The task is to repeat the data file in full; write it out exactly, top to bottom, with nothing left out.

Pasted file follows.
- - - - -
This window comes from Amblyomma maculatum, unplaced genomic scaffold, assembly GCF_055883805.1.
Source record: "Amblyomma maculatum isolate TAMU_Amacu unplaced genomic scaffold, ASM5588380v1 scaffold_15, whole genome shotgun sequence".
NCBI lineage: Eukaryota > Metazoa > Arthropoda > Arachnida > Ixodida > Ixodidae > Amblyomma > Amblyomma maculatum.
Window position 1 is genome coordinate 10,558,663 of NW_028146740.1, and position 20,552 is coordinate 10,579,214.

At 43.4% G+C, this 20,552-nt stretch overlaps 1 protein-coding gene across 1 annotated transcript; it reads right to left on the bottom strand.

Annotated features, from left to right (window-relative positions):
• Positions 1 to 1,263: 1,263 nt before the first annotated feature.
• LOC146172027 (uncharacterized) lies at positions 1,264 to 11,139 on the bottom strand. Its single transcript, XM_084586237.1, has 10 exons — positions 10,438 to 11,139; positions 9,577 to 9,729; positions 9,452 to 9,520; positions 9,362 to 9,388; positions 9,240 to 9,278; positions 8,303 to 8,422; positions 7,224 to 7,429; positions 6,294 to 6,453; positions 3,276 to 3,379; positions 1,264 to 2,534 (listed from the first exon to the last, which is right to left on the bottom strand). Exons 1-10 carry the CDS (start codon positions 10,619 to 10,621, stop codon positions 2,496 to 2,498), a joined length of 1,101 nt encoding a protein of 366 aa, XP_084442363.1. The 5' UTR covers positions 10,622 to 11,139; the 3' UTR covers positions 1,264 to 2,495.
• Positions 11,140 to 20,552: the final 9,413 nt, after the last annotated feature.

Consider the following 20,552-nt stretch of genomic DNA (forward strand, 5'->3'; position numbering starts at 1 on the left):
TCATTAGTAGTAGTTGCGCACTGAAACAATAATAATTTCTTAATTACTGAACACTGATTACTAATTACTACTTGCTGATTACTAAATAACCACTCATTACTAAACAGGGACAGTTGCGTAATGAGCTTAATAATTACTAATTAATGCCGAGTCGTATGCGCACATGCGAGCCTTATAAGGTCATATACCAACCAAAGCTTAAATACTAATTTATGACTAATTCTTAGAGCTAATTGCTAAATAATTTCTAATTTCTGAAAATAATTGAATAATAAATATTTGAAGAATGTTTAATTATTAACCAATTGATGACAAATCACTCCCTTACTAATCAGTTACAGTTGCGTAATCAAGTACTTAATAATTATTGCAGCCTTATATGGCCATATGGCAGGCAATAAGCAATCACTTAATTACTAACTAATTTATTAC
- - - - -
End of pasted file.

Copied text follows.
This window comes from Amblyomma maculatum, unplaced genomic scaffold, assembly GCF_055883805.1.
Source record: "Amblyomma maculatum isolate TAMU_Amacu unplaced genomic scaffold, ASM5588380v1 scaffold_15, whole genome shotgun sequence".
NCBI lineage: Eukaryota > Metazoa > Arthropoda > Arachnida > Ixodida > Ixodidae > Amblyomma > Amblyomma maculatum.
Window position 1 is genome coordinate 10,558,663 of NW_028146740.1, and position 20,552 is coordinate 10,579,214.

At 43.4% G+C, this 20,552-nt stretch overlaps 1 protein-coding gene across 1 annotated transcript; it reads right to left on the bottom strand.

Annotated features, from left to right (window-relative positions):
• Positions 1 to 1,263: 1,263 nt before the first annotated feature.
• LOC146172027 (uncharacterized) lies at positions 1,264 to 11,139 on the bottom strand. Its single transcript, XM_084586237.1, has 10 exons — positions 10,438 to 11,139; positions 9,577 to 9,729; positions 9,452 to 9,520; positions 9,362 to 9,388; positions 9,240 to 9,278; positions 8,303 to 8,422; positions 7,224 to 7,429; positions 6,294 to 6,453; positions 3,276 to 3,379; positions 1,264 to 2,534 (listed from the first exon to the last, which is right to left on the bottom strand). Exons 1-10 carry the CDS (start codon positions 10,619 to 10,621, stop codon positions 2,496 to 2,498), a joined length of 1,101 nt encoding a protein of 366 aa, XP_084442363.1. The 5' UTR covers positions 10,622 to 11,139; the 3' UTR covers positions 1,264 to 2,495.
• Positions 11,140 to 20,552: the final 9,413 nt, after the last annotated feature.

Consider the following 20,552-nt stretch of genomic DNA (forward strand, 5'->3'; position numbering starts at 1 on the left):
TCATTAGTAGTAGTTGCGCACTGAAACAATAATAATTTCTTAATTACTGAACACTGATTACTAATTACTACTTGCTGATTACTAAATAACCACTCATTACTAAACAGGGACAGTTGCGTAATGAGCTTAATAATTACTAATTAATGCCGAGTCGTATGCGCACATGCGAGCCTTATAAGGTCATATACCAACCAAAGCTTAAATACTAATTTATGACTAATTCTTAGAGCTAATTGCTAAATAATTTCTAATTTCTGAAAATAATTGAATAATAAATATTTGAAGAATGTTTAATTATTAACCAATTGATGACAAATCACTCCCTTACTAATCAGTTACAGTTGCGTAATCAAGTACTTAATAATTATTGCAGCCTTATATGGCCATATGGCAGGCAATAAGCAATCACTTAATTACTAACTAATTTATTAC